• I discovered PLE Inquiry will be the topic of an open course in the spring that I plan to ‘attend.’

These are the digital literacies of Alkalli and Arnachi-Hamburger (CyberPsychology & Behavior, 7(4) 2004) outlined in Dr. Drexler’s dissertation:

Photo-visual – the ability to make sense of graphical representations.

Reproduction – create new artifacts from existing content

Branching – knowledge construction from hypertext

Information – evaluating content

Socio-emotional – interacting effectively with others online

Have I practices these literacies this week?  I believe so.  Is this what the learner needs?  I’m pretty sure it is – I am creating a PLE!

“Once a student has learned how to construct a personal learning environment, he or she is left with a model of learning that extends beyond the classroom walls, one in which the learner assumes full control.  The students’ success will depend on how well they have been prepared in the processes that support learning in an ever changing, increasingly networked world.”     – Wendy Drexler

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2 Responses to “Learners Need a Cleared Path”

  1. I love the connection with learning how to eat Ethiopian with learning networks and taking responsibility for our own learning as adults. I’ve also had the awkward experience of eating in an Ethiopian restaurant. I must admit I prefer a fork to dipping my fingers in food with nothing but spongy bread in between.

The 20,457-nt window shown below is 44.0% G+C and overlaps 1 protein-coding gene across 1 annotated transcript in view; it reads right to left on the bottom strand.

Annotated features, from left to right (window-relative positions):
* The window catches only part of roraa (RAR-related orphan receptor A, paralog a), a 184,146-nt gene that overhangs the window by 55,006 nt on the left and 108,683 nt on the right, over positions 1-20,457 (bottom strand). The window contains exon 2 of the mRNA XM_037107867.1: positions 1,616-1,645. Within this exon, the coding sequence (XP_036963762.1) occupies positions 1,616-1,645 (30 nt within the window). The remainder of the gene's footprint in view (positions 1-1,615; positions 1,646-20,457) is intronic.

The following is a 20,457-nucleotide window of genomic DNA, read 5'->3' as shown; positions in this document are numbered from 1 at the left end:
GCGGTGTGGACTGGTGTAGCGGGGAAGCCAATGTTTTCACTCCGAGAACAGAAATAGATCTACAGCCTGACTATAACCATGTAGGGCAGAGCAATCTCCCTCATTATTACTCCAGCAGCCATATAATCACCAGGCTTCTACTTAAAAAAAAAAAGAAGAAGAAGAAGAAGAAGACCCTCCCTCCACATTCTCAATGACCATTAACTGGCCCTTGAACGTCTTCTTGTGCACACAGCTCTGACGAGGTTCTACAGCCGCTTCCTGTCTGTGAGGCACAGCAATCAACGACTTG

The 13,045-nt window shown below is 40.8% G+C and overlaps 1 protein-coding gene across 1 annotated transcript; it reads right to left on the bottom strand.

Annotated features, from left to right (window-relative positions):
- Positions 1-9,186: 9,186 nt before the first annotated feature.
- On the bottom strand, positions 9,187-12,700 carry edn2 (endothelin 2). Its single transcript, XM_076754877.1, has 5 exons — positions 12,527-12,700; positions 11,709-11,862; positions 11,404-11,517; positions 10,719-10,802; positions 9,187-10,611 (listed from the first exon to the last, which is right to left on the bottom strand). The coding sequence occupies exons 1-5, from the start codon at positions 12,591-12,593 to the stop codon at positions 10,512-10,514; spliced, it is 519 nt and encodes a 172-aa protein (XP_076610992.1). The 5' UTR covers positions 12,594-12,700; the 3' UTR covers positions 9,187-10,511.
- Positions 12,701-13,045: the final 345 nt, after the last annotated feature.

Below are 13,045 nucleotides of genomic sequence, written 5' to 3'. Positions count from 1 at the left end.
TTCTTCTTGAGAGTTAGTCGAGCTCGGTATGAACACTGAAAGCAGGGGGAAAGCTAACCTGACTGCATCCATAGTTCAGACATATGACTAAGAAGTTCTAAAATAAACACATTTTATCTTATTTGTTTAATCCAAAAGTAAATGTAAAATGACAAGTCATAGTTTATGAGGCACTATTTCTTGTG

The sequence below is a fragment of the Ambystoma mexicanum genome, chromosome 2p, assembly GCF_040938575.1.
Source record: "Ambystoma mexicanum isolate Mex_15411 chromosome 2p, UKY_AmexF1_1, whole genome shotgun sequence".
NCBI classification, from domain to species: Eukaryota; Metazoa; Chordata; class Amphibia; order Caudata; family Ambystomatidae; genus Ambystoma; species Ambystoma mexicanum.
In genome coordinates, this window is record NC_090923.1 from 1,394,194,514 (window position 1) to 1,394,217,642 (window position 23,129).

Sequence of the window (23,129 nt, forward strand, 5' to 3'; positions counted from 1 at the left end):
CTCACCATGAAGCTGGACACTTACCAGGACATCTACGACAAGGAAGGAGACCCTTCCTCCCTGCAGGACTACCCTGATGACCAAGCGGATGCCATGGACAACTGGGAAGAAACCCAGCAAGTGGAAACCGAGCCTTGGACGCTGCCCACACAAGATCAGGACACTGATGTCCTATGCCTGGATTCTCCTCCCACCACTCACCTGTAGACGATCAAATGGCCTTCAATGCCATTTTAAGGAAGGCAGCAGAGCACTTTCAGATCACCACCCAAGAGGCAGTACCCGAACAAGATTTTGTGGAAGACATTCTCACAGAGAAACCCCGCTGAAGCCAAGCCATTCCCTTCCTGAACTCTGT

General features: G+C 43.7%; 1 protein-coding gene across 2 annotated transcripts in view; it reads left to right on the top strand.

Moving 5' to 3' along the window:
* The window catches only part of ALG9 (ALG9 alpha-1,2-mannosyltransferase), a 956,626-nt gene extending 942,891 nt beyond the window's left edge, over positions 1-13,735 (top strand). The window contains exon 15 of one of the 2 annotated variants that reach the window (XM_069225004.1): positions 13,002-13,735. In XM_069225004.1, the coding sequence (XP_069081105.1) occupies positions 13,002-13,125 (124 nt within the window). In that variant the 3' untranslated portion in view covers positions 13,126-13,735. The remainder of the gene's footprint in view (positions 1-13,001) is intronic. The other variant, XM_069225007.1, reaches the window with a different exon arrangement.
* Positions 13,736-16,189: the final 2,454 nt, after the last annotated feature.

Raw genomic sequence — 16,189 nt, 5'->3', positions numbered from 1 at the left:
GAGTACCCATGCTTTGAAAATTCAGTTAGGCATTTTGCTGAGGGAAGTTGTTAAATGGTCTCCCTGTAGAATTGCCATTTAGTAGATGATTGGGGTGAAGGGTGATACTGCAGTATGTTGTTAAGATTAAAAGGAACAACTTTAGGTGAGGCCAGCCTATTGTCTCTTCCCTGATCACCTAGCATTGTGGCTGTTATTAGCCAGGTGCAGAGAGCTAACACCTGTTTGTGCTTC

What I struggle with in my students is they are hesitant about “getting messy” in learning in the classroom. I constantly tell them that there is no one way to check a prescription. I give them a checklist of what needs to be reviewed and they have to develop their own system that covers the list. They get frustrated and confused and give up. They look to me for the “right” answer. Is it because of our current systems of assessment and evaluation? Taking a multiple choice test reinforces the “right” answer. In a survey of these same students almost 90% of them considered themselves “self-directed” learners. Perhaps they have a different definition of this term.

    • Perhaps there is actually some validity to this notion of adults and self-directed learners. Perhaps they aren’t really adult learners yet? Maybe they were told they were self-directed so they know that is the ‘right’ answer. The funny thing is they get messy in other areas of learning, I am sure.

      Will be interesting to see what happens over the next decade in higher ed. Read a great quote in an article recently:

      The biggest danger is that higher education may be the next railroad industry, which built bigger and better railroads decade after decade because that’s the business it thought it was in…The reality was that it was in the transportation industry, and it was nearly put out of business by airplanes…Colleges and universities are not in the campus business, but the education business. (Arthur Levine “The Soul of a New University,” The New York Times, 13 March 2000)

      With all the recent building of student centers, student gyms, dorms that are like luxury hotels, etc. you get the sense that the ‘education business’ is changing quickly around them, and going unnoticed. Notice the date of this publication!

      Keep fighting the fight – they will look back on your instruction and realize how far they came as self-directed learners as a result!